2-3 napa cabbage leaves or collards, roughly chopped
4-6 dandelion greens, roughly chopped
1 (8 ounce) package udon noodles
1” piece kombu

Sauce:
2-4 teaspoons shoyu
3-4 tablespoons water or soaking water from shiitake mushrooms
5-8 drops ginger juice (grate a 1” piece of ginger and squeeze out the juice with your fingers)
1/2 teaspoons fresh lemon juice or rice vinegar

Place the shiitake and maitake mushrooms in a small bowl with water to cover. Soak for 30 minutes or until softened. Bring a large pot to a boil for the noodles. Stir together the sauce ingredients in a  small bowl and set aside.

Arrange all the vegetables on a plate near your stove. Remove the mushrooms from their soaking liquid, reserving the liquid. Slice and add to the plate with the vegetables.

Cook the noodles in the boiling water until just al dente, drain and set aside.

In a nabe or ceramic pot that is safe for use on the stovetop (if you don’t have one, you can use a regular pot) bring 2-3 cups water and the mushroom soaking liquid to a boil. Add the kombu and the mushrooms and lower the heat so the water is simmering. Begin adding the vegetables one at a time, starting with the carrots and other vegetables that take longer to cook. Most of the vegetables shouldn’t take longer than 2 minutes to cook. You want them fresh and light, not mushy or overcooked.

Bring the nabe pot to the table. Give each person 3 bowls: 1 for their noodles, 1 for their nabe vegetables, and 1 small bowl for their dipping sauce. Everyone takes from the big nabe pot, dipping their vegetables and noodles in the dipping sauce as desired. The whole meal is pretty fun and healing.

Make sure to drink the vegetable broth at the end. It has very subtle flavor and all the goodness of the vegetables that cooked in it.

Variations:
You can lay fried mocha on top of the vegetables and garnish with toasted nori pieces and call lions! If you feel particularly ambitious, serve topped with a few pieces of vegetable tempura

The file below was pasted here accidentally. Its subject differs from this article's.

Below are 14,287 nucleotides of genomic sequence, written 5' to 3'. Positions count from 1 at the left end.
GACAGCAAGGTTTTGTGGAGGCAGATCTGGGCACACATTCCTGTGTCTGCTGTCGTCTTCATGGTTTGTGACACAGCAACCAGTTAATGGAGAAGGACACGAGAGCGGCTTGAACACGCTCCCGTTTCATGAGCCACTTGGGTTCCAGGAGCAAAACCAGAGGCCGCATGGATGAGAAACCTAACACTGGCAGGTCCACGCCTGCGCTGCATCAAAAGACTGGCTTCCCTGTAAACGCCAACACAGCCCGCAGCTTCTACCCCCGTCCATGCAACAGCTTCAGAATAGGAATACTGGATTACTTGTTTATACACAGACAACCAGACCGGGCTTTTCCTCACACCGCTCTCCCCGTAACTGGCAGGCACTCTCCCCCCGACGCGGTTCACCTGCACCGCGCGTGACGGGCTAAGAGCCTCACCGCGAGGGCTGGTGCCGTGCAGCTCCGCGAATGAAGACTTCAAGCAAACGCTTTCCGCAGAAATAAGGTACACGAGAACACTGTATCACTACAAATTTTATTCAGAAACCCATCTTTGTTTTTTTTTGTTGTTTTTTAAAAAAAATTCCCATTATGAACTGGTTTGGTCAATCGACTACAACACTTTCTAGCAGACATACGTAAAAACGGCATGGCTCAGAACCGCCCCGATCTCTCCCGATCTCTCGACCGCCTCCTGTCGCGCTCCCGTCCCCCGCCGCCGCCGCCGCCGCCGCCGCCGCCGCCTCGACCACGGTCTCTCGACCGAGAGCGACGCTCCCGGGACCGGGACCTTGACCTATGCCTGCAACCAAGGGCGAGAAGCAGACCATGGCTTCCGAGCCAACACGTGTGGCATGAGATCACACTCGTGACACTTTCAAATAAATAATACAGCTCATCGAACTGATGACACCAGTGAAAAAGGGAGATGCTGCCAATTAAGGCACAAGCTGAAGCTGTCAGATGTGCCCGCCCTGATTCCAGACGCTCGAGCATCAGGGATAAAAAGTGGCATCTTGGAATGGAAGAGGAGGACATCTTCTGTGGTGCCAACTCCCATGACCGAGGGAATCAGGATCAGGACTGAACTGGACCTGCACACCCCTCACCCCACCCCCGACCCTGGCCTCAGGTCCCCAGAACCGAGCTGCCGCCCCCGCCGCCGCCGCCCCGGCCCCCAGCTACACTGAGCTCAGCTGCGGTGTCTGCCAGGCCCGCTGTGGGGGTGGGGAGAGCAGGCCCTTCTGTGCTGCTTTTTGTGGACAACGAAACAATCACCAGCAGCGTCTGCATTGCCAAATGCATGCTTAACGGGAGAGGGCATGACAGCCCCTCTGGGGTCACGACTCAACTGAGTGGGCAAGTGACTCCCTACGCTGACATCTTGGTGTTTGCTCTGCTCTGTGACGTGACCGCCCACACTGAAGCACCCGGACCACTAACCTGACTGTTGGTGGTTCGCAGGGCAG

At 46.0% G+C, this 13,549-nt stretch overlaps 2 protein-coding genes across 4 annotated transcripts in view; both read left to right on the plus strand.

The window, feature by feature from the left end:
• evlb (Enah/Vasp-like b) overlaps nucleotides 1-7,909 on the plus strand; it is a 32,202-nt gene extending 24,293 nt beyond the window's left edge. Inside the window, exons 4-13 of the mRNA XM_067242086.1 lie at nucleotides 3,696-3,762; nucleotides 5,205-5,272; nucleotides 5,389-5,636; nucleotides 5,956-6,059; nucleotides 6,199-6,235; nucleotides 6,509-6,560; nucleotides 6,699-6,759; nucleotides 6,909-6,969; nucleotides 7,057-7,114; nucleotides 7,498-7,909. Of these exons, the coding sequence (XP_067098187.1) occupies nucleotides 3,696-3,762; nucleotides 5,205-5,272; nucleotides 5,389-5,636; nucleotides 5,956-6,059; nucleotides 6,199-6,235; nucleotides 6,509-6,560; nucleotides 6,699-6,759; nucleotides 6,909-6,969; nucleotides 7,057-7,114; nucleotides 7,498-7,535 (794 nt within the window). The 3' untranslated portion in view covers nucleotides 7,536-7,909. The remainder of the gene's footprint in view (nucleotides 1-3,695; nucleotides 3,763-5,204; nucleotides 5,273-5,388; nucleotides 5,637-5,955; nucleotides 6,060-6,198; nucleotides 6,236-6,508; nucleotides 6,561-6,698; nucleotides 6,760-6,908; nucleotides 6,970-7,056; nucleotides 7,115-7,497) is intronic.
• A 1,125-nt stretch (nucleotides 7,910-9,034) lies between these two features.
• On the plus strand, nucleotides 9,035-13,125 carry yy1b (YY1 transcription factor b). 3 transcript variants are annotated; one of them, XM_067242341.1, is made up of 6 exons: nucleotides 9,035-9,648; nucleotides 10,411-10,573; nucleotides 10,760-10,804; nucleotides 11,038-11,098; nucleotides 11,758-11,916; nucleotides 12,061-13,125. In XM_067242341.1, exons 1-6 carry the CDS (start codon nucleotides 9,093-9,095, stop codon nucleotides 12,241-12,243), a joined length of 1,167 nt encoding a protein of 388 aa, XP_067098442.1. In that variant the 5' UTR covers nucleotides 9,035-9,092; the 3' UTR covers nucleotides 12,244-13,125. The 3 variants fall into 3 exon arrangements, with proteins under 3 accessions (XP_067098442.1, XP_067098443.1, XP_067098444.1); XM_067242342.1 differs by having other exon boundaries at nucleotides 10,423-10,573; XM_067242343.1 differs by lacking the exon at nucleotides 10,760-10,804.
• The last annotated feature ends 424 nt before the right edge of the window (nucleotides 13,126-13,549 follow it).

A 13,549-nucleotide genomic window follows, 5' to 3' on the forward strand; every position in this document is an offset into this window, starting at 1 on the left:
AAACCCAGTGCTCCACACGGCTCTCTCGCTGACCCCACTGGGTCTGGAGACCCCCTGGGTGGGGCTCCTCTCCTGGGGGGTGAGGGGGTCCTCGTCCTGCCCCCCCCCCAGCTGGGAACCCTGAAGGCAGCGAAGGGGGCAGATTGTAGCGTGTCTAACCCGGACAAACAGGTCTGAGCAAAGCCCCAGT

Cuban-style roasted sweet potatoes
From The Kind Diet

Ahh, the sweet potato! Not actually related to the potato, but with the same satisfying texture..and it’s sweet! When I eat a sweet potato, I feel like I’m getting away with something. Feel free to cut it in any shape you want for this recipe, but I prefer it in big pieces.

Serves 4

3 large sweet potatoes, peeled and quartered (about 3 lbs)
4 tablespoons extra virgin olive oil
Fine Sea Salt to Taste
Freshly ground black pepper to taste
1 large garlic clove, minced
1 tablespoon fresh lime juice
1 1/2 tablespoons chopped fresh parsley

Heat the oven to 400F. Line a baking sheet with parchment paper, and set aside.

Place the sweet potatoes in a medium bowl, toss with 2 tablespoons of the oil, and season to taste with salt and pepper. Spread the potatoes on the prepared baking sheet, and roast until they can be pierced easily with a knife but still offer some resistance, About 30 minutes. Let cool for 15 minutes or so.

Transfer the potatoes to a large bowl, and toss with the garlic, lime juice, parsley, and remaining 2 tablespoons of oil. Adjust the seasoning to taste with salt and pepper. Serve warm or at room temperature.